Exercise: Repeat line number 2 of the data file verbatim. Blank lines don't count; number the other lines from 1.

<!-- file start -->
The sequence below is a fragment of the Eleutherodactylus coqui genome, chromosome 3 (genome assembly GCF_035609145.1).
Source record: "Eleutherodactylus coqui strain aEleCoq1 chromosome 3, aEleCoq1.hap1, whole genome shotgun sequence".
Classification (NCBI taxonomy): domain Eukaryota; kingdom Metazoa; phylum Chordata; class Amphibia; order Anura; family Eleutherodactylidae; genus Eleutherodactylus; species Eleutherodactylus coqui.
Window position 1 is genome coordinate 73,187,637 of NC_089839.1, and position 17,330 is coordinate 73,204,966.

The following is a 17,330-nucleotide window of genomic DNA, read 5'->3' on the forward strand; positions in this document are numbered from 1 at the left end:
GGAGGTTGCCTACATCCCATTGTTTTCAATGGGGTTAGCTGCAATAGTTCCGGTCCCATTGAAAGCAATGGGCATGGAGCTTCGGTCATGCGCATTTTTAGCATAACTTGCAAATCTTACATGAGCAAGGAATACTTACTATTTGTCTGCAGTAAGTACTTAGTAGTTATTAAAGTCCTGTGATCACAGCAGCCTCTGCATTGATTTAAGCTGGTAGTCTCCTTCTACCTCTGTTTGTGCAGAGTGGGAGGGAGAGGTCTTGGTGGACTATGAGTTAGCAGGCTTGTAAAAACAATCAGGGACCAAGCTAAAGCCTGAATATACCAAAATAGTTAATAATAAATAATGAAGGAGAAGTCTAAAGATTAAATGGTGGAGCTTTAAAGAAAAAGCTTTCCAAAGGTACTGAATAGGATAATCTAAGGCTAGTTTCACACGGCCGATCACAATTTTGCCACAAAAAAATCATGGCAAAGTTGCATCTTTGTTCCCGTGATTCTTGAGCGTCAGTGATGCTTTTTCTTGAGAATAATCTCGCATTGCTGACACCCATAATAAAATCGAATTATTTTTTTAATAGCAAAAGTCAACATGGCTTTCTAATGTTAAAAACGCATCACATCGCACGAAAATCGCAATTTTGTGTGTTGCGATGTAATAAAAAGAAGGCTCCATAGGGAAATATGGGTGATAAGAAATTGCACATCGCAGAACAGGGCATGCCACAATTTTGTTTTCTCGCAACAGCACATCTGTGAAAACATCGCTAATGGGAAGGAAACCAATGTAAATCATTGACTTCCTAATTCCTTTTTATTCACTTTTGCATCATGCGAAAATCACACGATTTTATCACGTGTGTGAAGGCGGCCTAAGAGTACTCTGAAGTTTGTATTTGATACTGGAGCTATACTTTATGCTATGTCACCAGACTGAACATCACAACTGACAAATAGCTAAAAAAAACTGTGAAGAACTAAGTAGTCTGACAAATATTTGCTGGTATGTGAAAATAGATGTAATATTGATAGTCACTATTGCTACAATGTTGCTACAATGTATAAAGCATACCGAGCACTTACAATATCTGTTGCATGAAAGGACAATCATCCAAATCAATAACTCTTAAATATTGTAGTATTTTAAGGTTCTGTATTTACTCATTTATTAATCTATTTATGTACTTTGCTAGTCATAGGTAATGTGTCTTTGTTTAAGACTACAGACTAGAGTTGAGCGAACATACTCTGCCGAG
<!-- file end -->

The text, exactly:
Source record: "Eleutherodactylus coqui strain aEleCoq1 chromosome 3, aEleCoq1.hap1, whole genome shotgun sequence".